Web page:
September 18 1890, Madison Square Theatre, New York City: an elderly actor feels the chill and the oppression of the constant rain. After dismissing his acting class and speaking briefly with his young leading lady of former days, he feels the hand of death on his shoulder. He is Dion Boucicault (Declan Condon), Irish-born trail-blazer of mid-nineteenth century theatre. The hand of death is embodied by the ebullient ghost of Johnny Patterson (Owen Roe), recently deceased song and dance man whose cheerful paddywhackery and clowning Boucicault looked upon with disdain. Now, on the brink of consignment to the limbo of a ‘dark’ theatre where he is doomed to languish in eternal obscurity, Boucicault makes a final plea for immortality by telling the story of his life as he sees it.
Stewart Parker’s fanciful reflexive biography has lost none of its power to ask pointed questions of theatrical practice. It explores the fragile space between idealism and reality where ordinary mortals endeavor to contribute to humanity, and uses the stage both as its object and its means. One of Parker’s most powerful conceits is the use of the theme of obscurity, here envisioned as a particular kind of hell for writers and actors. Though not dissimilar in broad terms to Peter Shaffer’s Amadeus, even its "celebrity" character is not necessarily all that well known. This makes its task of representation even more intriguing, and its outcome more ambiguous.
This production of Heavenly Bodies runs in tandem with the Abbey’s lavish presentation of The Shaughraun . In the subterranean space of thePeacock, director Lynne Parker provides a welcome (and arguably necessary) counterpoint to the spectacle upstairs. Heavenly Bodies goes directly to the heart of the issues raised by production of Boucicault: what value can be ascribes to his work in the light of history, and how can a twenty first century audience respond to sub-textual and meta-theatrical subtleties which may even have been lost in the nineteenth?
In itself, Heavenly Bodies is a thought-provoking and beautifully written play which also manages to employ the pleasures of spectacular excess indulged by The Shaughraun. In contrast to the "mere" presentation of spectacle in The Shaughraun, however, Parker’s play turns that spectacle back on itself, using incidents from Boucicault’s work to illustrate incidents from his life, all the while deconstructing (and indeed re-constructing) theatrical practice in the context of exploring the nature and meaning of art.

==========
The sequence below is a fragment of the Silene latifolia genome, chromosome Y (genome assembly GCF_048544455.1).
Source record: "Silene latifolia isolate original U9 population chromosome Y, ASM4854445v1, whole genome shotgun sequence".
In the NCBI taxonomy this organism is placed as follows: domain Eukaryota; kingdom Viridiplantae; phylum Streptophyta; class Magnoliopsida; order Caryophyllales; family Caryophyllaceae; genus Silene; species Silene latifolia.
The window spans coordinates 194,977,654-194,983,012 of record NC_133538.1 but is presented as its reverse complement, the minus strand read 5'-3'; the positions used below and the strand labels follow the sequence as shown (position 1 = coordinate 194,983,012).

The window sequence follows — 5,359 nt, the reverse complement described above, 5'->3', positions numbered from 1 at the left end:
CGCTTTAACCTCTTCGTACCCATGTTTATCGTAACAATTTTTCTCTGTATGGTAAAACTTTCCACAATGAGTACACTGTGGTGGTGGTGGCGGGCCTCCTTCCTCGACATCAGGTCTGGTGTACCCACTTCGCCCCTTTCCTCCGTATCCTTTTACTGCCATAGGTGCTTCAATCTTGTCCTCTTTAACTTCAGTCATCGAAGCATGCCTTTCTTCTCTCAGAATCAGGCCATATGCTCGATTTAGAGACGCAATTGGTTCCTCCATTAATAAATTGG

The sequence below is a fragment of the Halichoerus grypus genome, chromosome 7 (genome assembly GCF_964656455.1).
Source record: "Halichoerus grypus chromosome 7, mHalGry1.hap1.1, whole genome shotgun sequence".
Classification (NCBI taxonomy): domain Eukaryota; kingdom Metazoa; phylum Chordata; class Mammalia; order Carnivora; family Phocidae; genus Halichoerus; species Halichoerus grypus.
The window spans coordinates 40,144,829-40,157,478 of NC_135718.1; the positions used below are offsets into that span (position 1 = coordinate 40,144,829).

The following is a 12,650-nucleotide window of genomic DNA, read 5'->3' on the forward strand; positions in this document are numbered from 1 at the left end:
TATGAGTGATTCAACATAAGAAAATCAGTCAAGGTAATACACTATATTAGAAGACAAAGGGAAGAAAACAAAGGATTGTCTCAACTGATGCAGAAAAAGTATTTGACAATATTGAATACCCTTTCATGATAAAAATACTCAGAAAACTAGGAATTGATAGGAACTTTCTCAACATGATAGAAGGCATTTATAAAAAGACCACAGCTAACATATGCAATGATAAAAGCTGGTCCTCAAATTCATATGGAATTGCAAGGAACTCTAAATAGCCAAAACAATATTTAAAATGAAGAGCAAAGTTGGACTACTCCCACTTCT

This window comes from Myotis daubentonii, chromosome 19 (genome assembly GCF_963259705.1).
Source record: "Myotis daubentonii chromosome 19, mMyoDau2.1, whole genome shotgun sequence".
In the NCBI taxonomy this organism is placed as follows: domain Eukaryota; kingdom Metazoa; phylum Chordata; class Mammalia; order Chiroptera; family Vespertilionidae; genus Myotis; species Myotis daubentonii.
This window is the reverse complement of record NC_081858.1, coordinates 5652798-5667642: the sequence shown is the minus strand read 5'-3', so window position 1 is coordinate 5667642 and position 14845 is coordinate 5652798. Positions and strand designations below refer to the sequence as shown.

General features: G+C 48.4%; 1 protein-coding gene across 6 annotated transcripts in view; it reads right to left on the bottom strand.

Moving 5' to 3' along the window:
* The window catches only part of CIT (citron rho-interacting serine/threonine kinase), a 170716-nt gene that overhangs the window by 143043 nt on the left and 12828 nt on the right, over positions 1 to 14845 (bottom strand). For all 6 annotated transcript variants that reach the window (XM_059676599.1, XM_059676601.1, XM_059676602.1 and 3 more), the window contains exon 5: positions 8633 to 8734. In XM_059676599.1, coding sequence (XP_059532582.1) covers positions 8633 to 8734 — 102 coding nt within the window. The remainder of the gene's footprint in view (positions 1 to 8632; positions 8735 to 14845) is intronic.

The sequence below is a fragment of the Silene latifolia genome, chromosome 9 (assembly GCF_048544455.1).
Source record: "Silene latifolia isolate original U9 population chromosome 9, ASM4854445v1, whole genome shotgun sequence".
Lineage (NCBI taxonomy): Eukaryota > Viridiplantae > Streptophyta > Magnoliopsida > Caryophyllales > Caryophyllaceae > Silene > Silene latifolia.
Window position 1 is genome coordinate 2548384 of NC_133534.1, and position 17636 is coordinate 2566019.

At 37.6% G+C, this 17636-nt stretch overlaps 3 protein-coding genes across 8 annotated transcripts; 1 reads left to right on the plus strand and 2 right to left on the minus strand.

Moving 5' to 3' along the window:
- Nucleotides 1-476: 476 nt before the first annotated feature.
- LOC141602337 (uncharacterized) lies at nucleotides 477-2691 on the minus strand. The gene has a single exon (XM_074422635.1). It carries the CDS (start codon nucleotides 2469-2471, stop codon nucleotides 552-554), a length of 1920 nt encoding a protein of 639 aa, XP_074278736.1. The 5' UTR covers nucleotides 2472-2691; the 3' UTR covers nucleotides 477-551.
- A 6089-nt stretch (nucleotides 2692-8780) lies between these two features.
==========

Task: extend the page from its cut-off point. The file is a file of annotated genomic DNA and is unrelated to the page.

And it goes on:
Declan Condon (All My Sons) as Boucicault radiates the authority and self-confidence of a successful Victorian theatre impresario while also demonstrating the frailty of a man struggling with his sense of self-worth. It is a sympathetic and subtle characterization played with exquisite judgment through the various changes of tone, scene, and timeline. Owen Roe (Skylight) is an even greater delight as Patterson, appearing suddenly from the scenery singing an Irish ditty and all dressed in shamrock green wearing a greasy red fright-wig. Roe brings energy and chilling conviction to this demonic leprechaun figure, springing from affable buffoonery to postmodern irony to sadness and anger exactly when required. Together these two characters proffer a powerful dialectical discourse on value and meaning, and likewise the two performers come from different places to reach a common point of mutual reflection.
The play is the work of an ensemble though, veering as it does between bits and pieces of plays and scattered scenes of biography crossing time and space. Niamh Linehan (Performances) registers well in the role of Boucicault’s long-suffering second wife Agnes. Pauline Hutton (On Such as We) makes both a commanding mother to Boucicault and a believable love interest later as third wife Louise Thorndyke.
It would be easy to see this subject run through any number of figures from Irish history and literature, even in a contemporary context. One could see here Brendan O’Carroll as Patterson and Roddy Doyle as Boucicault, and find in the congruence of methods and apparent distance in intention an equally rich reflection of issues in the representation of Ireland on stage. The use of Boucicault in conjunction with the programming of The Shaughraun however takes on much greater resonance, especially as part of the Abbey One Hundred, and it also serves an educational function which the National Theatre has been quick to seize upon through a variety of workshops and study groups running throughout the summer dealing with both plays. It is one of the most rewarding pieces of programming in the Abbey One Hundred schedule to date, and therefore doubly an experience not to be missed.